A group of 100 chefs from across California, including big names like Thomas Keller, David Kinch, and Ludo Lefebvre, have just submitted an eleventh-hour appeal to the California legislature to overturn the impending ban on foie gras. Though the law was passed over seven years ago, no one seems to have taken it seriously until now with the ban about to take effect in two months. The chefs along with the Golden Gate Restaurant Association have put together a charter that calls for humane, hand-feeding of ducks and geese, and they make the compelling argument (which Ken Frank made in the L.A. Times a couple weeks ago) that the ban will only create a black market for foie gras and more room for cruelty to the birds by less than reputable producers. "It's a stupid law," says Daniel Patterson. "If we want to change how we eat in this country, there are a thousand other ways, like school lunches." Furthermore, these chefs say, the way foie is being produced, via the age-old French tradition of gavage at the state's only foie gras farm, isn't cruel.
"It sounds so horrible in concept and theory that people can jump on it," says Cyrus chef Douglas Keane, who doesn't even serve milk-fed veal at his restaurant on moral grounds. "But for those that haven't seen what happens, which I did with my crew, these ducks were not in the least bit uncomfortable ... I've seen ducks that have been on gavage for fourteen days. I've touched their necks. This is husbandry, this is farming."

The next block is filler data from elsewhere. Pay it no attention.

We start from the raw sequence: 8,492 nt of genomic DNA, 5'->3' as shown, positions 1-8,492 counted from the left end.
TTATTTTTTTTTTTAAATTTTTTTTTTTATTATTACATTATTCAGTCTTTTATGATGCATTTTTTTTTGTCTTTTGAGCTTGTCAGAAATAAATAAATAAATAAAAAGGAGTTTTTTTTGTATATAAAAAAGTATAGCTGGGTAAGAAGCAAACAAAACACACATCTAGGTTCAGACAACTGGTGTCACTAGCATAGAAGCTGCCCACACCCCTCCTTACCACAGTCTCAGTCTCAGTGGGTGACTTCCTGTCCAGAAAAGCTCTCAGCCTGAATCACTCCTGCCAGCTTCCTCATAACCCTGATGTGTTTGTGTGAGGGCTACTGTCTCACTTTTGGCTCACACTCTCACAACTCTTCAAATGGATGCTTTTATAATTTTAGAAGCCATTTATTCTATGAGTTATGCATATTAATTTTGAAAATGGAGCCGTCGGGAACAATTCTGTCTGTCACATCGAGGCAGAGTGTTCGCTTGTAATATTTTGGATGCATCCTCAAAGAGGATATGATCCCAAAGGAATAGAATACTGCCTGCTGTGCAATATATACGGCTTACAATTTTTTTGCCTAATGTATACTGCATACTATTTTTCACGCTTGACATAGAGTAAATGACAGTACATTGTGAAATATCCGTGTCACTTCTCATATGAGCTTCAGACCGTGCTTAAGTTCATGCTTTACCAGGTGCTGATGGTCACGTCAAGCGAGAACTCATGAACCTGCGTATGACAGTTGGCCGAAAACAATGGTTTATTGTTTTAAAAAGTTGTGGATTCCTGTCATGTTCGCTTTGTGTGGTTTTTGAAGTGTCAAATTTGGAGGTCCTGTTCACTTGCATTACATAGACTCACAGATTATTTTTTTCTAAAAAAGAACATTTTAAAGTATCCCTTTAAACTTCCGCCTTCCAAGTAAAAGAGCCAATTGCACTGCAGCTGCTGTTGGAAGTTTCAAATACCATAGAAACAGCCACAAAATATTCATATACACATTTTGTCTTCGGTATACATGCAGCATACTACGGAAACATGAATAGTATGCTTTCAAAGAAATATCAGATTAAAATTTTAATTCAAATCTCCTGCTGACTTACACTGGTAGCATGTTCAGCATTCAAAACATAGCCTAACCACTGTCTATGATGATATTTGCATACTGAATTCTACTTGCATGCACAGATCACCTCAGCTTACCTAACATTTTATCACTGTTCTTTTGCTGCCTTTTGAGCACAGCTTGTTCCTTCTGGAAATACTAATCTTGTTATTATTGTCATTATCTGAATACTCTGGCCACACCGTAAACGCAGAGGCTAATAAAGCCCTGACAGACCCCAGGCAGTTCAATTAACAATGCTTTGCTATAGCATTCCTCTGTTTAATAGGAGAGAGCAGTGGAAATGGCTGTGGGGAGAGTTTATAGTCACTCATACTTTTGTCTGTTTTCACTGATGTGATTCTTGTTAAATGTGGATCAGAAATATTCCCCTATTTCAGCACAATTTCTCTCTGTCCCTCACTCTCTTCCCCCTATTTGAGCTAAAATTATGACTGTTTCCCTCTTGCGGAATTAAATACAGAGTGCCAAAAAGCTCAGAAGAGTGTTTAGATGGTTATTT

The argument, if you haven't heard it by now, is that the esophaguses of ducks and geese are pliable, meant for swallowing fish whole, etc., and that they gorge themselves in nature twice a year before migration. When done humanely, gavage and the subsequent liver-fattening are not so clearly harmful to the birds as critics have long said. (Sonoma's Artisan Foie Gras, which regardless of the fate of the ban has lost its lease and plans to close June 1, provides this explanation of the process.) You can read the full chefs' charter and the list of 100 signatories here.
Former state senator John Burton, the man who sponsored the original 2004 bill to enact the ban, is still having none of this talk, and the fact that 100 chefs are coming forward hasn't changed his position in the slightest. "I'd like to sit all 100 of them down and have duck and goose fat better yet, dry oatmeal shoved down their throats over and over and over again."
Foie gras chefs hungry for fight against ban [Chron]
California chefs join forces to fight foie gras ban; this is their charter and list of signees [Scoop]
Earlier: Napa Valley Chef Argues, Once Again, That Foie Gras Is Not Cruel
Some CA Chefs Lament as Both Shark Fin and Foie Gras Get Set to Be Banned